For the first time in these weeks, except when her pint or the evening beer had vivified her, a warmth seemed to flow through Ann ’Lisbeth. Chilled, and her wet clothing clinging in at the knees, a fever nevertheless quickened her. She was crying as she walked, but not blubbering—spontaneous hot tears born of acute consciousness of pain.
A great shame at her smelling, grease-caked dress-front smote her, too, and she stood back in a doorway, scraping at it with a futile forefinger.
February had turned soft and soggy, the city streets running mud, and the damp insidious enough to creep through the warmth of human flesh. A day threatened with fog from East River had slipped, without the interim of dusk, into a heavy evening. Her clothing dried, but sitting in a small triangle of park in Grove Street, chill seized her again, and, faint for food, but with nausea for it, she tucked her now empty pint bottle beneath the bench. She was crying incessantly, but her mind still seeming to revive. Her small black purse she drew out from her pocket. It had a collapsed look. Yet within were a sample of baby-blue cotton crepe, a receipt from a dyeing-and-cleaning establishment, and a bit of pink chamois; in another compartment a small assortment of keys.
She fumbled among them, blind with tears. Once she drew out, peering forward toward a street-lamp to inspect it. It clinked as she touched it, a small metal tag ringing.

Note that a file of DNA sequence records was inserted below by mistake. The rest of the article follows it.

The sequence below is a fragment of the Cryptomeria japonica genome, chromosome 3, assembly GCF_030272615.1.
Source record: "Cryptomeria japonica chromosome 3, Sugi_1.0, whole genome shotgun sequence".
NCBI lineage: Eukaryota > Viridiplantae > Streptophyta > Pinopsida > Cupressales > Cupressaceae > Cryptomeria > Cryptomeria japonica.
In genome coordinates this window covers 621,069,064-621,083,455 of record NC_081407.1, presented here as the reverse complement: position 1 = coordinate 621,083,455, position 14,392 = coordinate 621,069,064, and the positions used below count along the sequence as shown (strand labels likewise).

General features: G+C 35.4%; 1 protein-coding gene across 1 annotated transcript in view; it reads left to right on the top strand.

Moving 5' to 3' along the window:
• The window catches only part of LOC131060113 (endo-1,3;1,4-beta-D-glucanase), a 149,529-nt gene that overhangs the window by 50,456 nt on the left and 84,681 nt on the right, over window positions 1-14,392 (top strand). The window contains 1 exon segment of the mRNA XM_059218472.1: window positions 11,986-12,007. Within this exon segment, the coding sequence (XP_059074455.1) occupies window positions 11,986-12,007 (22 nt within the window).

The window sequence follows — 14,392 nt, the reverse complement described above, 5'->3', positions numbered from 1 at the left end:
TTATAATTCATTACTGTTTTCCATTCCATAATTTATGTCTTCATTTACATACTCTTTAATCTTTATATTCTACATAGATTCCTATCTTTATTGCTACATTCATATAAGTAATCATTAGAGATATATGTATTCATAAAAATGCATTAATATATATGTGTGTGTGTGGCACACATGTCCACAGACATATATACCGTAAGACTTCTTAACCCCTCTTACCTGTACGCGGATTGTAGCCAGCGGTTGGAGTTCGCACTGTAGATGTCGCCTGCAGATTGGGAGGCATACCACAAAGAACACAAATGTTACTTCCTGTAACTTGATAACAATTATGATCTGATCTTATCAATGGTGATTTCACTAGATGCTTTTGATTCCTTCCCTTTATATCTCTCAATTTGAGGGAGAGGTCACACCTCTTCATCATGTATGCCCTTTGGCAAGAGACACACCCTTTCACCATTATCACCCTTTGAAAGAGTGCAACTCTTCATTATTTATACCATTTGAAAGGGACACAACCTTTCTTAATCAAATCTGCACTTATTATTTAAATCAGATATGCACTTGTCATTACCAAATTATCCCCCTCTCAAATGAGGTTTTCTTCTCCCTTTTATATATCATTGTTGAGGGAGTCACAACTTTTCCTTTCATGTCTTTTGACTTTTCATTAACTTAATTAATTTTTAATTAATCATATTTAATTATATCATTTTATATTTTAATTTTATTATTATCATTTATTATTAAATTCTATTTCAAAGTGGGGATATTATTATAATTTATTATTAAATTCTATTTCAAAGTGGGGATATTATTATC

An hour Ann ’Lisbeth sat there, with the key in her lax hand. Finally she rubbed the pink chamois across her features and adjusted her hat, pausing to scrape again with forefinger at the front of her, and moved on through the gloom, the wind blowing her skirt forward.
She boarded a Seventh Avenue street-car, extracting the ten-cent piece from her purse with a great show of well-being, sat back against the carpet-covered, lengthwise seat, her red hands, with the cut forefinger bound in rag, folded over her waist.
At Fiftieth Street she alighted, the white lights of the whitest street in the world forcing down through the murk, and a theater crowd swarming to be turned from reality.
The incandescent sign of the Hotel Liberty jutted out ahead.
She did not pause. She was in and into an elevator even before a lackey turned to stare.
She found “Ninety-six” easily enough, inserting the key and opening the door upon darkness—a warm darkness that came flowing out scented. She found the switch, pressed it.
A lamp with a red shade sprang up and a center chandelier. A warm-toned, well-tufted room, hotel chromos well in evidence, but a turkey-red air of solid comfort.
Beyond, a white-tiled bathroom shining through the open door, and another room hinted at beyond that.
She dropped, even in her hat and jacket, against the divan piled with fat-looking satin cushions. Tears coursed out from her closed eyes, and she relaxed as if she would swoon to the luxury of the pillows, burrowing and letting them bulge up softly about her.